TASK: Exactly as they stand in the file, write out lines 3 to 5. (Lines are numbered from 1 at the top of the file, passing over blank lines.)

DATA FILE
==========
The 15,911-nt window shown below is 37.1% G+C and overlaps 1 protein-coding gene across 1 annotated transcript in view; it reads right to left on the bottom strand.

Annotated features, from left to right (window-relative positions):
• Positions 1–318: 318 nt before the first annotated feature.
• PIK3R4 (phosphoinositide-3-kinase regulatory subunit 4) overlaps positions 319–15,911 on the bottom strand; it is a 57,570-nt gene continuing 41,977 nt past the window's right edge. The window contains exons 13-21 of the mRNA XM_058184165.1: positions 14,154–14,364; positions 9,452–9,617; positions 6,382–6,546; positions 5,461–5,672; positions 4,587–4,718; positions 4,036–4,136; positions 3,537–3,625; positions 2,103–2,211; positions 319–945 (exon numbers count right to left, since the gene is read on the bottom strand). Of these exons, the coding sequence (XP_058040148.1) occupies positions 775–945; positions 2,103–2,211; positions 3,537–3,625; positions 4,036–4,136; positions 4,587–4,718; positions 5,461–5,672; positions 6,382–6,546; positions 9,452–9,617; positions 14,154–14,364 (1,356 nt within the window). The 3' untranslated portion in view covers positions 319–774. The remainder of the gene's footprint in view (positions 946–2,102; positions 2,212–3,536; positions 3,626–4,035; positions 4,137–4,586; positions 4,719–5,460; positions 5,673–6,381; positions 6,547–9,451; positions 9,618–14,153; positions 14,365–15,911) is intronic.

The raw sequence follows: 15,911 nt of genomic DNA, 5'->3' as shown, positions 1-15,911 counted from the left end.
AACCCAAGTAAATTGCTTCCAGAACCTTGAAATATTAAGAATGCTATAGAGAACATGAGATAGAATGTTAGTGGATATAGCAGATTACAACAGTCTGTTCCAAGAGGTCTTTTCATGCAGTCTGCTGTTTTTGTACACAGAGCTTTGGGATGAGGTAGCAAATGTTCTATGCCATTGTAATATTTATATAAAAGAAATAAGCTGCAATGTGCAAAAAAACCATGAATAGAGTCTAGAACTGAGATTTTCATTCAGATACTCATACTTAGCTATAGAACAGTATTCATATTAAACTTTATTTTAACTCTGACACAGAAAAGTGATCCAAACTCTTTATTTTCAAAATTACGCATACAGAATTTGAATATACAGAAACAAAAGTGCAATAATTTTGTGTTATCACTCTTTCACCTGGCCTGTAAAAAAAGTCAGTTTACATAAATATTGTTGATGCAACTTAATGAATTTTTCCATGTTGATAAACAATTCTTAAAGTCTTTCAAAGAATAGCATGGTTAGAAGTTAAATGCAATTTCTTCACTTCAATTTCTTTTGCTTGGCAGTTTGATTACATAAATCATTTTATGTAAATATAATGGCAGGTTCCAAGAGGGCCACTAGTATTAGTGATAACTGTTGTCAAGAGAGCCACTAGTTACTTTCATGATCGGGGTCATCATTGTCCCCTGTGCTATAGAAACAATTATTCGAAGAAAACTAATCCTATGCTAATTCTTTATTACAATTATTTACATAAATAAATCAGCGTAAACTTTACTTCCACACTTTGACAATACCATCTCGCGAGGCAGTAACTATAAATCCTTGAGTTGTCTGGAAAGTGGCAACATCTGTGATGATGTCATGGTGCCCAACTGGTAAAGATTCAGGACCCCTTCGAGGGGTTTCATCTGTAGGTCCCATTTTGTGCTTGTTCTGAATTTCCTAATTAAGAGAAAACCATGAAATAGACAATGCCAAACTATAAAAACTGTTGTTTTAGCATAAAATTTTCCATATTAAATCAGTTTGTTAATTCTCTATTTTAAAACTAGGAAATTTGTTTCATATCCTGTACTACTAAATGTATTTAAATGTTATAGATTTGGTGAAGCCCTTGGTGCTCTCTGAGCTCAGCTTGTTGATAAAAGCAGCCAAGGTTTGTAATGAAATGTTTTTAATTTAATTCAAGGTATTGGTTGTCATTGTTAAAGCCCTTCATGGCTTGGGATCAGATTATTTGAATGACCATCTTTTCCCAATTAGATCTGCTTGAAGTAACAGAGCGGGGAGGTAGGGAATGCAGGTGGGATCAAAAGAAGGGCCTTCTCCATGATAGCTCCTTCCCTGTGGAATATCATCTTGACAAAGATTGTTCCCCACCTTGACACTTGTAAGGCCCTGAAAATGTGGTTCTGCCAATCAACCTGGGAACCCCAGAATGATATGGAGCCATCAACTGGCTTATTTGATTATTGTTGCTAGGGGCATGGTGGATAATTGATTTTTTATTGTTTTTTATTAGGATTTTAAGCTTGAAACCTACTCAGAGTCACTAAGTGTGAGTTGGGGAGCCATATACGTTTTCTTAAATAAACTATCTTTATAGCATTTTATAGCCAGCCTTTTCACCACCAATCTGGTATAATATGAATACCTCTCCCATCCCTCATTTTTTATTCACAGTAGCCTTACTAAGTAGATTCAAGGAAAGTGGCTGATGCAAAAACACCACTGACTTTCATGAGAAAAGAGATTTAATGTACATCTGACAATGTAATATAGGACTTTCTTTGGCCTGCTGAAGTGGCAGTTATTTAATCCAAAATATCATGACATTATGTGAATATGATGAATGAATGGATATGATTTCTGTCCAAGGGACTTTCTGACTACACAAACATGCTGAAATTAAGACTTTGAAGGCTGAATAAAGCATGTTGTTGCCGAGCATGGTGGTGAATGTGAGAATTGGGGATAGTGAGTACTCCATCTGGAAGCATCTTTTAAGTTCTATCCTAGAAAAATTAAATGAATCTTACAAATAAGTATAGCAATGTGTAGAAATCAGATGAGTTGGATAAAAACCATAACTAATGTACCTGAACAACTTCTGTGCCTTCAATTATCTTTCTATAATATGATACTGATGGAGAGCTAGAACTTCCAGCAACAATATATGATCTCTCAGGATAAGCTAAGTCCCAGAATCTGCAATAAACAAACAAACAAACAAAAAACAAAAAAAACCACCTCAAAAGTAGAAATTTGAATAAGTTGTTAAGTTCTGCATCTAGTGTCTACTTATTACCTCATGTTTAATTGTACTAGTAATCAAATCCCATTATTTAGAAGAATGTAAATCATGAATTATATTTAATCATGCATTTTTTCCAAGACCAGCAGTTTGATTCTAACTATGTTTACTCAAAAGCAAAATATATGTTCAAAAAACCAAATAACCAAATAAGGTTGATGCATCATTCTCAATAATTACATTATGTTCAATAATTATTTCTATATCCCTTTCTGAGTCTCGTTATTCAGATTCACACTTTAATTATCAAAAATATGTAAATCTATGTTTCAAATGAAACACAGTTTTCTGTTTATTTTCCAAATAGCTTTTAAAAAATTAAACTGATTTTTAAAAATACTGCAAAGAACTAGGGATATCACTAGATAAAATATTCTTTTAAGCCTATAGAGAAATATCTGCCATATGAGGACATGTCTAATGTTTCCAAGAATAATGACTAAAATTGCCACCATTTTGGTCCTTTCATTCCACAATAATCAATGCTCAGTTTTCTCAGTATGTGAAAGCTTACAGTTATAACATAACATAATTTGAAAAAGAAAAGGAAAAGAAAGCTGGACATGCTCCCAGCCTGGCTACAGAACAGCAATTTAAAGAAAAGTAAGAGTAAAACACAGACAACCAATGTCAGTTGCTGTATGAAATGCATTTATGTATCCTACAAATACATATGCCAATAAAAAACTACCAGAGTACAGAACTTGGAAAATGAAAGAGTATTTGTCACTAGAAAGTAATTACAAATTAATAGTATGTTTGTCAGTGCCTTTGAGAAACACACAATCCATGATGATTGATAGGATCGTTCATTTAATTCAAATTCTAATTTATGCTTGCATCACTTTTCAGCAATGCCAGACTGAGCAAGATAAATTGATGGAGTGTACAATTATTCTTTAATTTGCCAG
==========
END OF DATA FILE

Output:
• Positions 1–318: 318 nt before the first annotated feature.
• PIK3R4 (phosphoinositide-3-kinase regulatory subunit 4) overlaps positions 319–15,911 on the bottom strand; it is a 57,570-nt gene continuing 41,977 nt past the window's right edge. The window contains exons 13-21 of the mRNA XM_058184165.1: positions 14,154–14,364; positions 9,452–9,617; positions 6,382–6,546; positions 5,461–5,672; positions 4,587–4,718; positions 4,036–4,136; positions 3,537–3,625; positions 2,103–2,211; positions 319–945 (exon numbers count right to left, since the gene is read on the bottom strand). Of these exons, the coding sequence (XP_058040148.1) occupies positions 775–945; positions 2,103–2,211; positions 3,537–3,625; positions 4,036–4,136; positions 4,587–4,718; positions 5,461–5,672; positions 6,382–6,546; positions 9,452–9,617; positions 14,154–14,364 (1,356 nt within the window). The 3' untranslated portion in view covers positions 319–774. The remainder of the gene's footprint in view (positions 946–2,102; positions 2,212–3,536; positions 3,626–4,035; positions 4,137–4,586; positions 4,719–5,460; positions 5,673–6,381; positions 6,547–9,451; positions 9,618–14,153; positions 14,365–15,911) is intronic.

The raw sequence follows: 15,911 nt of genomic DNA, 5'->3' as shown, positions 1-15,911 counted from the left end.